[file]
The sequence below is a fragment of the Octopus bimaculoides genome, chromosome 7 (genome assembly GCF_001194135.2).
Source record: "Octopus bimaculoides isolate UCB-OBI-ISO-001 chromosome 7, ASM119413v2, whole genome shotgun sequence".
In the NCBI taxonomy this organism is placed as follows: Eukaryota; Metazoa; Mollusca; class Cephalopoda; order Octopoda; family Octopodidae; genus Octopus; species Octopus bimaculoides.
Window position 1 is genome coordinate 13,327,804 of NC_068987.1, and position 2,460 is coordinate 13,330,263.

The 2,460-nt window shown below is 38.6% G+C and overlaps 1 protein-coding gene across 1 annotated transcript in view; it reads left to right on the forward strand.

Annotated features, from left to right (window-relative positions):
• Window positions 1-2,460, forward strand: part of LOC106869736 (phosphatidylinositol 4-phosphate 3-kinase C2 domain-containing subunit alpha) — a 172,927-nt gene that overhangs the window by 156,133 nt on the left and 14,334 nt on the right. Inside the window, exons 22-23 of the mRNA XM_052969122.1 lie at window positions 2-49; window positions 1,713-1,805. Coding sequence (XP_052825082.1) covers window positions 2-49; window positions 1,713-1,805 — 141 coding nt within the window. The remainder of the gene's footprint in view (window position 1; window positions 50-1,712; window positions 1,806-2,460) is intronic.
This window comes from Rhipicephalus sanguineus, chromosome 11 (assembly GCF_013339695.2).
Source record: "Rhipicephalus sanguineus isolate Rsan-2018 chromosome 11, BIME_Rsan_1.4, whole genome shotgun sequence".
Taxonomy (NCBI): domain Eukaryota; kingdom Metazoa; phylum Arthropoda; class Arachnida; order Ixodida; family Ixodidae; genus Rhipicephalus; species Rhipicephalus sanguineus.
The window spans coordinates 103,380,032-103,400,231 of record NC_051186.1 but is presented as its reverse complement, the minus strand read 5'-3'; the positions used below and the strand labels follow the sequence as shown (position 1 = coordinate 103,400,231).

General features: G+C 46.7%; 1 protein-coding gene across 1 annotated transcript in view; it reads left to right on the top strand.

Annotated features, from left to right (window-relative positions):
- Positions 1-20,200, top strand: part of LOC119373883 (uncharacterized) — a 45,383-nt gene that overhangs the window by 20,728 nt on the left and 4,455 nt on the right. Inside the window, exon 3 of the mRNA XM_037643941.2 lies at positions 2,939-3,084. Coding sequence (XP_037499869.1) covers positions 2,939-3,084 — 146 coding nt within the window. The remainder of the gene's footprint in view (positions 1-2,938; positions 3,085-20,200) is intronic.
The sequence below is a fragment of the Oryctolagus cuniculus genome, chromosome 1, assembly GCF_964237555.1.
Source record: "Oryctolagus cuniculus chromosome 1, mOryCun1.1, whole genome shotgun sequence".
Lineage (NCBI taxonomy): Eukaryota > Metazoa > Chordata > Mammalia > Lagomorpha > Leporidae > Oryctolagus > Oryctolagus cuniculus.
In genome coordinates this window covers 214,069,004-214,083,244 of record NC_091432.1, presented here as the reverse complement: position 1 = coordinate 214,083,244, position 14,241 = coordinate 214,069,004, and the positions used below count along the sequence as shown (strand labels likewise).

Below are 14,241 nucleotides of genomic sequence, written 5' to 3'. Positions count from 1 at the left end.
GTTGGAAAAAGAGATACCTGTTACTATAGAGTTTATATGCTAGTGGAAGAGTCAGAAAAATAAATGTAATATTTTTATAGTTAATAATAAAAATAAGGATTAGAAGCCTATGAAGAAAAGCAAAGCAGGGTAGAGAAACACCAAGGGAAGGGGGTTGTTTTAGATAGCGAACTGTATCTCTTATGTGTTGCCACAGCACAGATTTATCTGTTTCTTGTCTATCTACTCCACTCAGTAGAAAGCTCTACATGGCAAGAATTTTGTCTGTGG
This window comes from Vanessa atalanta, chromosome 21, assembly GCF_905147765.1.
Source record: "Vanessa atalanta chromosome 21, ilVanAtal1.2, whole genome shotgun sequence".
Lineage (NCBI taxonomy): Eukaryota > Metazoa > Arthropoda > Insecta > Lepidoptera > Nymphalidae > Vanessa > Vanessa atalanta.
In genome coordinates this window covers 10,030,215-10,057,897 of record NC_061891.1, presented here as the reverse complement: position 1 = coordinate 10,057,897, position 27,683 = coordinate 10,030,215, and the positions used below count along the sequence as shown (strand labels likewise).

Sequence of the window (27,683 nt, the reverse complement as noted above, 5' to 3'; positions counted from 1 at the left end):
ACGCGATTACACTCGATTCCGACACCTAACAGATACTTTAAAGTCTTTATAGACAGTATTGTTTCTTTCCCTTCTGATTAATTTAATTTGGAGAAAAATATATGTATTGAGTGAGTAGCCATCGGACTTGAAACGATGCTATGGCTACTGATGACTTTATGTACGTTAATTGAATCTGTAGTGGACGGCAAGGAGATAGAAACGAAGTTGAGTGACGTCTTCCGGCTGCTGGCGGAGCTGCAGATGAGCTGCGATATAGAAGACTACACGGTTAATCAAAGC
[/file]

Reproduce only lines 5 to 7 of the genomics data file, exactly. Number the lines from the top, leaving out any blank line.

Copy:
The 2,460-nt window shown below is 38.6% G+C and overlaps 1 protein-coding gene across 1 annotated transcript in view; it reads left to right on the forward strand.

Annotated features, from left to right (window-relative positions):
• Window positions 1-2,460, forward strand: part of LOC106869736 (phosphatidylinositol 4-phosphate 3-kinase C2 domain-containing subunit alpha) — a 172,927-nt gene that overhangs the window by 156,133 nt on the left and 14,334 nt on the right. Inside the window, exons 22-23 of the mRNA XM_052969122.1 lie at window positions 2-49; window positions 1,713-1,805. Coding sequence (XP_052825082.1) covers window positions 2-49; window positions 1,713-1,805 — 141 coding nt within the window. The remainder of the gene's footprint in view (window position 1; window positions 50-1,712; window positions 1,806-2,460) is intronic.